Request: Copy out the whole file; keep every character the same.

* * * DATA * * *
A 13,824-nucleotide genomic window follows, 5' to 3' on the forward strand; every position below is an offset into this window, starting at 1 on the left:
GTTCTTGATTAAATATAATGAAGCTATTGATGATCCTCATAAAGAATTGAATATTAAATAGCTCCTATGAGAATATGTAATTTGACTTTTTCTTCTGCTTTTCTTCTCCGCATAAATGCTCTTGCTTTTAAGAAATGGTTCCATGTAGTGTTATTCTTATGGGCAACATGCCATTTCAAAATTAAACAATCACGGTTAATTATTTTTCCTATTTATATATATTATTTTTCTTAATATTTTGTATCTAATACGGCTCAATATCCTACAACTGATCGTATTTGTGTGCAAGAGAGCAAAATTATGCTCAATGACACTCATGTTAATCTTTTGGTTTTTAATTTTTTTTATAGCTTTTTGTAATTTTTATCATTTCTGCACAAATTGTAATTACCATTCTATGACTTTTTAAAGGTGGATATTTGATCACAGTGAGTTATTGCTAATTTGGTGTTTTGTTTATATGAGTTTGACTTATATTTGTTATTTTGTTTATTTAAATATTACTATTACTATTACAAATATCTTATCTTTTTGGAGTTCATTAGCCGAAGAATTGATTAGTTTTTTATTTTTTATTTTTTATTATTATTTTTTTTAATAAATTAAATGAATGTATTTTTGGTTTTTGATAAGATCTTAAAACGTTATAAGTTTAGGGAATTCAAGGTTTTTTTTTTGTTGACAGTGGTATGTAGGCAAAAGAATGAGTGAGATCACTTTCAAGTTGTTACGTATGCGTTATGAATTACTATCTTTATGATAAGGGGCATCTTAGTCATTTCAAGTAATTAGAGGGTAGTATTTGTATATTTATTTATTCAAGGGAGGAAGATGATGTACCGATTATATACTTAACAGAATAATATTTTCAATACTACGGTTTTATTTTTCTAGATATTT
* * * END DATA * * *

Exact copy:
A 13,824-nucleotide genomic window follows, 5' to 3' on the forward strand; every position below is an offset into this window, starting at 1 on the left:
GTTCTTGATTAAATATAATGAAGCTATTGATGATCCTCATAAAGAATTGAATATTAAATAGCTCCTATGAGAATATGTAATTTGACTTTTTCTTCTGCTTTTCTTCTCCGCATAAATGCTCTTGCTTTTAAGAAATGGTTCCATGTAGTGTTATTCTTATGGGCAACATGCCATTTCAAAATTAAACAATCACGGTTAATTATTTTTCCTATTTATATATATTATTTTTCTTAATATTTTGTATCTAATACGGCTCAATATCCTACAACTGATCGTATTTGTGTGCAAGAGAGCAAAATTATGCTCAATGACACTCATGTTAATCTTTTGGTTTTTAATTTTTTTTATAGCTTTTTGTAATTTTTATCATTTCTGCACAAATTGTAATTACCATTCTATGACTTTTTAAAGGTGGATATTTGATCACAGTGAGTTATTGCTAATTTGGTGTTTTGTTTATATGAGTTTGACTTATATTTGTTATTTTGTTTATTTAAATATTACTATTACTATTACAAATATCTTATCTTTTTGGAGTTCATTAGCCGAAGAATTGATTAGTTTTTTATTTTTTATTTTTTATTATTATTTTTTTTAATAAATTAAATGAATGTATTTTTGGTTTTTGATAAGATCTTAAAACGTTATAAGTTTAGGGAATTCAAGGTTTTTTTTTTGTTGACAGTGGTATGTAGGCAAAAGAATGAGTGAGATCACTTTCAAGTTGTTACGTATGCGTTATGAATTACTATCTTTATGATAAGGGGCATCTTAGTCATTTCAAGTAATTAGAGGGTAGTATTTGTATATTTATTTATTCAAGGGAGGAAGATGATGTACCGATTATATACTTAACAGAATAATATTTTCAATACTACGGTTTTATTTTTCTAGATATTT